The solicitor general, on the other hand, in a filing submitted on May 24, argued that CTA’s request should be denied, stating that AB5 would have little impact on prices, routes, or services. The CTA predicted that, under AB5, motor carriers and owner-operators would face significant costs and restrictions in converting to an employer-employee business model.

The decision caused trucker protests at the Port of Oakland, which contributed to a 28% decrease in container volumes from July 2021 to July 2022. Truckers, protesting the “gig economy” law, blocked freight entrances at the Port of Oakland. The West Coast’s third-largest container port became inaccessible due to the peaceful demonstration. Freight slowed for nearly a week, causing significant delays.

Unionized and some independent truckers have been refusing to cross picket lines as the country enters peak shipping season ahead of the November-December holidays. The Port of Oakland typically moves about 10,000 containers per day. The protest only allowed one-fifth of the original amount.

Lessening traffic jams and delays at the country’s ports is one of President Biden’s top objectives to decongest supply line stoppages. The AB5 rule, on the other hand, appears to be making things worse.

On July 23, following the disruptions, terminals were reopened and truckers were advised to congregate at “Free Speech Zones.” However, port officials speculated that it could take up to a month for the ports to return to their regular traffic levels after the protests.

How the Trucking Industry Is Preparing for AB5

Before a legal battle by the state trucking business delayed implementation of the legislation, some businesses had been preparing for it since it was passed in 2019. After the Supreme Court denied review of the case in July, businesses are working to eliminate owner-operators from their California operations to avoid penalties.

Landstar System is advising its California owner-operators that if they wish to continue to be independent contractors with the firm, they will need to relocate out of state due to the impending implementation of labor law AB5.

Joe Beacom, Landstar’s vice president and chief safety and operations officer, said the company has made a playbook to get ready for this eventuality and put lots of thought into the planning process. There are over 11,000 people who own their businesses and lease from Landstar, which refers to these individuals as business capacity owners, or BCOs.

Schneider National has long since eliminated independent contractors in its California business ahead of the law. Approximately 2,400 owner-operators were contracted with the carrier in Q2 of 2022, a decrease from the approximately 2,800 who were contracted in Q1 of 2021, according to investor presentations.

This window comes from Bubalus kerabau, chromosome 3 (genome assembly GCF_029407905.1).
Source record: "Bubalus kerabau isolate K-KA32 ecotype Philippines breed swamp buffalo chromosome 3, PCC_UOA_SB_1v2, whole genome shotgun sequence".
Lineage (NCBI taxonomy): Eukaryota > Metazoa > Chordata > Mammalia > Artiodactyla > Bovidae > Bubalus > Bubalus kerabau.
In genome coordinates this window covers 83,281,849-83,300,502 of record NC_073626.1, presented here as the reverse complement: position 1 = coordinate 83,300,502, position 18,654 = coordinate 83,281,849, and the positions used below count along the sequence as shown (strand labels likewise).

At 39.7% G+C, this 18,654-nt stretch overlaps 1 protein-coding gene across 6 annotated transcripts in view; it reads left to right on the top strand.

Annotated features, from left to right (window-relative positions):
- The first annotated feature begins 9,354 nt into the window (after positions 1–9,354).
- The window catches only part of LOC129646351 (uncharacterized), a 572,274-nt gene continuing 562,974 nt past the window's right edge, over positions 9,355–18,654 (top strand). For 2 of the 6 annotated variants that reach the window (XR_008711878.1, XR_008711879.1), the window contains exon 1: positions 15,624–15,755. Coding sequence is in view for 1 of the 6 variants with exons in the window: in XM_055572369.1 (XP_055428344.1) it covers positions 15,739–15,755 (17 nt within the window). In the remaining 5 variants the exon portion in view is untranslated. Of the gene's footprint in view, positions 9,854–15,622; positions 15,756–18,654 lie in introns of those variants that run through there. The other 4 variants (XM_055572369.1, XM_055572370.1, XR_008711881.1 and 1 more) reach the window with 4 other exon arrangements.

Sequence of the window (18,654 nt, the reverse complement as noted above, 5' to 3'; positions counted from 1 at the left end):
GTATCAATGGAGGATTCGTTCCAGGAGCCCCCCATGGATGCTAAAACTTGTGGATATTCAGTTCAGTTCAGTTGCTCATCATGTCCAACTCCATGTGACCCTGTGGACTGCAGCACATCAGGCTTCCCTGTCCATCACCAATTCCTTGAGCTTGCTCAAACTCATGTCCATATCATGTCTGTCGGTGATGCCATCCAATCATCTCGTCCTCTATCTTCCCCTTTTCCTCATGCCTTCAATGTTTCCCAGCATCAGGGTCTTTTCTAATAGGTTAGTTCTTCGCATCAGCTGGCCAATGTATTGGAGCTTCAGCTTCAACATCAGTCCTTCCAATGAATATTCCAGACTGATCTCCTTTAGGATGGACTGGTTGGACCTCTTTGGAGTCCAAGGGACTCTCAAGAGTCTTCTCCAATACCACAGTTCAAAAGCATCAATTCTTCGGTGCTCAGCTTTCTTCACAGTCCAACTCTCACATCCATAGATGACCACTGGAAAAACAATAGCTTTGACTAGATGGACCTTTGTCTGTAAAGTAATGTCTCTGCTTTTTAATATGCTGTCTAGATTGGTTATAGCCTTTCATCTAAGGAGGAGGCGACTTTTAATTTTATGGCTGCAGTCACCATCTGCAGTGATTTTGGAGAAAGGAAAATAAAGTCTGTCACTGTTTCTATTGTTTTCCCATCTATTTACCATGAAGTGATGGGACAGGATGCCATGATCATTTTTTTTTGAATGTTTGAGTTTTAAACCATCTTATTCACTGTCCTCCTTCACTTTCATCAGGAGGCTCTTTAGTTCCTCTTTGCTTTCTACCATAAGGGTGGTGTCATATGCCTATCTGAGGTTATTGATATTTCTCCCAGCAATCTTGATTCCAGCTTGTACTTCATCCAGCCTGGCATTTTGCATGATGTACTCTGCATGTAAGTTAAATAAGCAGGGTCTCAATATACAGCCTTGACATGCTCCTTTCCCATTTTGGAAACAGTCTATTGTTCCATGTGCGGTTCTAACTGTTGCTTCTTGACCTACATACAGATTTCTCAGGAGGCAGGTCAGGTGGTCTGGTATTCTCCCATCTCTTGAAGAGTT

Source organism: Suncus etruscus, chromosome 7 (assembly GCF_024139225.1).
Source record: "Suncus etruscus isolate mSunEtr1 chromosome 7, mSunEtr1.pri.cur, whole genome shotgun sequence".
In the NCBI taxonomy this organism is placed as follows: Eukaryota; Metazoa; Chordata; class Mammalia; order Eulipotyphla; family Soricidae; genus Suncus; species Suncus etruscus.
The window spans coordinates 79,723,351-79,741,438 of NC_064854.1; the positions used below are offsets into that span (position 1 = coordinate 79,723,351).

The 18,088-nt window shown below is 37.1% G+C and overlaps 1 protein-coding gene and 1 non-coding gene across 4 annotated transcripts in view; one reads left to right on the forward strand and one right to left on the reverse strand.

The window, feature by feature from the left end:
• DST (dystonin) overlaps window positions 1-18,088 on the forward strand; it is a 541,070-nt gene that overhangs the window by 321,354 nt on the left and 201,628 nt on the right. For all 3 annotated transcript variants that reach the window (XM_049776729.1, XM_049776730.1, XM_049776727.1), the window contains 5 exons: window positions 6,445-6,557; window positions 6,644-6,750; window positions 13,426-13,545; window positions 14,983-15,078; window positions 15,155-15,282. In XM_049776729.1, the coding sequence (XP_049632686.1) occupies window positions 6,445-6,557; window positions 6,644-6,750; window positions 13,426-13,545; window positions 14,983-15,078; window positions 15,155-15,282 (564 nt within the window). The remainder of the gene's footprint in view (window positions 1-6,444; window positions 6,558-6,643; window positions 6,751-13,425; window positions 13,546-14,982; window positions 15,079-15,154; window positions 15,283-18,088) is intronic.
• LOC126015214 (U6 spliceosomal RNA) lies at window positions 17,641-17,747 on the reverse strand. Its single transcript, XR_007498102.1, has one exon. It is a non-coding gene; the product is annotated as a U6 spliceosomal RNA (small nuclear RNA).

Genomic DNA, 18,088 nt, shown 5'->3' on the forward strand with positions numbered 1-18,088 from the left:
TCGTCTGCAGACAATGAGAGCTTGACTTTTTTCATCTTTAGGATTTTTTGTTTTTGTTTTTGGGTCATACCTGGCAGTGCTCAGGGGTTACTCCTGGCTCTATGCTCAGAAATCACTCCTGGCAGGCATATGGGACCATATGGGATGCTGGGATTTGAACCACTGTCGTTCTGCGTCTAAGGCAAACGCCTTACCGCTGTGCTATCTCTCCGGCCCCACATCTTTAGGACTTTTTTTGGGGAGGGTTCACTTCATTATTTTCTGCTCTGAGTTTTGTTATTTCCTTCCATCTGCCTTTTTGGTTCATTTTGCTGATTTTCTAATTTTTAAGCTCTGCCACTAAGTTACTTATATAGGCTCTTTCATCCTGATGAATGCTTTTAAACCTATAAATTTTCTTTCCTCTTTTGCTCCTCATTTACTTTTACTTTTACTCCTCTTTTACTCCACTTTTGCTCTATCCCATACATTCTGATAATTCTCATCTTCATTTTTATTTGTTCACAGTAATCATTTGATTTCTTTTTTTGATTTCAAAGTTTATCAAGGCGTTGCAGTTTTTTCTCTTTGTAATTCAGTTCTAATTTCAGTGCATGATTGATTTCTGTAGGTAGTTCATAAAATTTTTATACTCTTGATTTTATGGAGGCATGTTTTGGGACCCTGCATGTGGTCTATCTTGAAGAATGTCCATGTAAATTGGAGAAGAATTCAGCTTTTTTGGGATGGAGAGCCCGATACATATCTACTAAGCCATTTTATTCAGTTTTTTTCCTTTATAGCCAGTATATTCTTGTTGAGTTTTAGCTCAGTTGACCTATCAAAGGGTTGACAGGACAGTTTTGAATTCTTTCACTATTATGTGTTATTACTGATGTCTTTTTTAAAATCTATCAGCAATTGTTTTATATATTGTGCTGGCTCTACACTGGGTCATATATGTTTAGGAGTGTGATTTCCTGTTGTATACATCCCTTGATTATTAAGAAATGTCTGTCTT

Already companies are making moves to comply with AB5. Recently, a settlement was reached between Teamsters Local 848 and Universal Logistics that will classify all of Universal Logistics’ drivers in Southern California as employees and allow them to unionize.

What Is Next for AB5?

The Ninth Circuit U.S. Court of Appeals held that California’s AB5 is a “generally applicable labor law” and that the preliminary injunction should be lifted, according to a 2-1 decision. The CTA then filed a petition with the Supreme Court of the United States. More than a dozen organizations filed amicus briefs in support of the CTA’s petition, one of which was the Owner-Operator Independent Drivers Association.

At the time, the U.S. Supreme Court had not yet ruled on whether to hear the case but in November asked the Solicitor General for an opinion. In May, the solicitor general recommended that the Supreme Court refuse to hear the CTA’s appeal. This week, Judge Benitez of the U.S. District Court for the Southern District of California lifted the injunction that challenged the enforcement of AB5.

CTA intends to file a new motion for preliminary injunction, and briefing on the new motion for an injunction will take place this fall.

Worldwide ERC® and its public policy team are closely following the progress of California Assembly Bill 5 and its impacts on the mobility industry. We will publish updates as they become available.  You can also learn more about these and other public policies impacting your business by participating in the policy forums at the Global Workforce Symposium.